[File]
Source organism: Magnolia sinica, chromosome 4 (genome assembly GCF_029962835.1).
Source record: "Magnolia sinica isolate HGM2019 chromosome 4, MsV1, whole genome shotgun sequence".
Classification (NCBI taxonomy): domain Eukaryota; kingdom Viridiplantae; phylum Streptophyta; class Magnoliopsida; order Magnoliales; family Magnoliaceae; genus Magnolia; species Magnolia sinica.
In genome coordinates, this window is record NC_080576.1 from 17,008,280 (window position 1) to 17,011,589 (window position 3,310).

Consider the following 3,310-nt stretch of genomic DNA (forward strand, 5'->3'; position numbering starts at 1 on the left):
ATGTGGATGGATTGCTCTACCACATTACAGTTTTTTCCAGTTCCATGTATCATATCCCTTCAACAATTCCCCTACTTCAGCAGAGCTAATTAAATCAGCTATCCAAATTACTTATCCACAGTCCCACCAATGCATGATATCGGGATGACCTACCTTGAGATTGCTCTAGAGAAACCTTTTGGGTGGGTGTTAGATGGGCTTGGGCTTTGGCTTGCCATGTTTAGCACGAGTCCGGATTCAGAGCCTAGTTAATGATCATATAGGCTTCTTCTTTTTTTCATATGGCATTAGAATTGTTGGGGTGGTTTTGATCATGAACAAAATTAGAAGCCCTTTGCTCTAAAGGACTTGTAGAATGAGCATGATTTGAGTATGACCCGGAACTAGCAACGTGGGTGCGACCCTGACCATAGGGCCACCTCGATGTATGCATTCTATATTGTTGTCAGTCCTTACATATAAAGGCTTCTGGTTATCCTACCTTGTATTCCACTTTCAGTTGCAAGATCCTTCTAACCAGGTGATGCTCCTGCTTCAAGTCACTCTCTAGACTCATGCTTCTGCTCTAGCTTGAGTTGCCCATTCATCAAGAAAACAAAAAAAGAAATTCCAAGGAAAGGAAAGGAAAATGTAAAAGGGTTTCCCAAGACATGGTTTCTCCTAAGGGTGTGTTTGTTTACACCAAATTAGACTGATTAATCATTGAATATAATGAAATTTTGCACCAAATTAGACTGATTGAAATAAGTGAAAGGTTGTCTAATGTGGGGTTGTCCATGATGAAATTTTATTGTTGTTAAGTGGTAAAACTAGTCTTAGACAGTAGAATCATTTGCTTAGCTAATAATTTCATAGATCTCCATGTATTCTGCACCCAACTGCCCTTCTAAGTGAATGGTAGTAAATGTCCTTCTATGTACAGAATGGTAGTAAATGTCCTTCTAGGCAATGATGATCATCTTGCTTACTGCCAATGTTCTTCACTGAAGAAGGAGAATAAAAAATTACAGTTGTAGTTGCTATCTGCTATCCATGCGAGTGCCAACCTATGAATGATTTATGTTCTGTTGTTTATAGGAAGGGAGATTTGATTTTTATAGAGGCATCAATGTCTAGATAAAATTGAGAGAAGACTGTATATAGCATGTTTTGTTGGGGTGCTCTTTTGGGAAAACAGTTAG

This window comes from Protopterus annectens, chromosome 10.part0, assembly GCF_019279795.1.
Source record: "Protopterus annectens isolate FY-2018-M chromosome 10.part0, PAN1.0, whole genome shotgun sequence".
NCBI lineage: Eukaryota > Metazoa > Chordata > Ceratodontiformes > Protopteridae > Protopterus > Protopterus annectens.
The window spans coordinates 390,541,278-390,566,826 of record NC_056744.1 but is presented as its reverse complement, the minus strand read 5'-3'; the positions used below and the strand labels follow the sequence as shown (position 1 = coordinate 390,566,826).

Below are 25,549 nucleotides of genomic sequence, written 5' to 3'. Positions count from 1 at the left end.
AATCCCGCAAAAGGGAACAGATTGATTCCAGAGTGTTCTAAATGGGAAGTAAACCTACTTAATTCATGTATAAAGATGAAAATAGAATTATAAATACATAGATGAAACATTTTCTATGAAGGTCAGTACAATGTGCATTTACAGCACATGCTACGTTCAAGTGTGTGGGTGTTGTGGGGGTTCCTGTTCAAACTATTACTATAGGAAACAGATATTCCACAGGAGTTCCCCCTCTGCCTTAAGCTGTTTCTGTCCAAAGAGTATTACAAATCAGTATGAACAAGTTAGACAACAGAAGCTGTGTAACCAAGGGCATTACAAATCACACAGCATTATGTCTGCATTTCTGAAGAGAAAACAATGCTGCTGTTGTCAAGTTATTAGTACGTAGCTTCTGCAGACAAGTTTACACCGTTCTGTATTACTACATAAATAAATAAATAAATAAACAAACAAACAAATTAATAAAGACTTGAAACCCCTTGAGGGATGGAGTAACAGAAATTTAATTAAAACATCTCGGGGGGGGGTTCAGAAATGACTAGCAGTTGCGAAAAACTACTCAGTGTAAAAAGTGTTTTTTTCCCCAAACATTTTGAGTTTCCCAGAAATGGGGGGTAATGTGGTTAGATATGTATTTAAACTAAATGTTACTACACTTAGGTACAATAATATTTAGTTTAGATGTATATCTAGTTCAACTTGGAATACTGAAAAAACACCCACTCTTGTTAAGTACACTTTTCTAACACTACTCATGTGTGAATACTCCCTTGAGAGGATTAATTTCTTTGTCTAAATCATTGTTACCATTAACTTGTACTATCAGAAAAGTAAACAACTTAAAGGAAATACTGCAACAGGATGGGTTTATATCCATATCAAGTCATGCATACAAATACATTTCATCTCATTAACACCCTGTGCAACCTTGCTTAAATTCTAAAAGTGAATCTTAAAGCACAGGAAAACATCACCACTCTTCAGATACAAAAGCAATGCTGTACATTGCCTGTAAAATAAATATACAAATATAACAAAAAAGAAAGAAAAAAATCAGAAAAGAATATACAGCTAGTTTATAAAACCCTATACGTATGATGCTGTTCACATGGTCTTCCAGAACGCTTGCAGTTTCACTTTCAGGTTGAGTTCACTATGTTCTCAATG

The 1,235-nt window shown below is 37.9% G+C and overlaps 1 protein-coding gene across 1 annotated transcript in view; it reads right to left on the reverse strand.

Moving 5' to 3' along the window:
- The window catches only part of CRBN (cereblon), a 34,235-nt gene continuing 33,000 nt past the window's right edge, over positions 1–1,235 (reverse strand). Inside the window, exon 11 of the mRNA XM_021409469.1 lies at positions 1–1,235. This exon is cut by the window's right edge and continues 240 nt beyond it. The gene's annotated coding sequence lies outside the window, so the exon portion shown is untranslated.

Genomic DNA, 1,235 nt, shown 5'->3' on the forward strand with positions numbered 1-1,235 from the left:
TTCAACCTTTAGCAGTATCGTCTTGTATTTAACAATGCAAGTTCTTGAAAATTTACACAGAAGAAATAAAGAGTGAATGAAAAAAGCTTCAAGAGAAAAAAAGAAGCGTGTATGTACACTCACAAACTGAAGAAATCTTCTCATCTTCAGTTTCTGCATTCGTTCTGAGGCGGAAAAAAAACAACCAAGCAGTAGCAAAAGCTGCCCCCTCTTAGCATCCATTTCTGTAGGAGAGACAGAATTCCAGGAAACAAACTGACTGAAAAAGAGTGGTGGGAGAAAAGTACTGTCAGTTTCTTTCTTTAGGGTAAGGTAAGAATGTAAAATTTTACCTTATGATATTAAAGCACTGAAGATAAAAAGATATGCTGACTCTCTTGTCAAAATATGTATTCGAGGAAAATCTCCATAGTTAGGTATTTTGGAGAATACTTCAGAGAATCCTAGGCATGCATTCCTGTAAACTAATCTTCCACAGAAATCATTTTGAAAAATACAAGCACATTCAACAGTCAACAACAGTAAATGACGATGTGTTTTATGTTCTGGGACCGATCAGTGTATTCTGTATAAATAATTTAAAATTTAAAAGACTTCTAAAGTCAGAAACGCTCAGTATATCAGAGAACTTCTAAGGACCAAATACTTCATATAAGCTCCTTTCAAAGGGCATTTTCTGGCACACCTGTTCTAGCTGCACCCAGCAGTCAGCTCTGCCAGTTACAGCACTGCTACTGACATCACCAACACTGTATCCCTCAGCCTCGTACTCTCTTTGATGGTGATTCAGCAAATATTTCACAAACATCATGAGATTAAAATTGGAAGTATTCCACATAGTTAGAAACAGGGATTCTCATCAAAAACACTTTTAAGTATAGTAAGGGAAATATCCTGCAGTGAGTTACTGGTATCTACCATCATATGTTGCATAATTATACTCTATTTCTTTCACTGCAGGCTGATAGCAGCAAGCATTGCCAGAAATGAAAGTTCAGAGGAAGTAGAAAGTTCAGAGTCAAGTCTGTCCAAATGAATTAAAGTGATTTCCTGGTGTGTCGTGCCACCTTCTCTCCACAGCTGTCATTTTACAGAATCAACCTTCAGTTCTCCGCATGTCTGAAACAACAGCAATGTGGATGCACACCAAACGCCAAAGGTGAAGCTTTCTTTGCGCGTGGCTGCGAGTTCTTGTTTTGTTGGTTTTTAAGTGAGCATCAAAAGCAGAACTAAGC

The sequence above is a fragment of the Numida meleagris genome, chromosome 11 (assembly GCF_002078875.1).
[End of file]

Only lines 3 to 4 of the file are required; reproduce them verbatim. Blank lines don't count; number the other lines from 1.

Classification (NCBI taxonomy): domain Eukaryota; kingdom Viridiplantae; phylum Streptophyta; class Magnoliopsida; order Magnoliales; family Magnoliaceae; genus Magnolia; species Magnolia sinica.
In genome coordinates, this window is record NC_080576.1 from 17,008,280 (window position 1) to 17,011,589 (window position 3,310).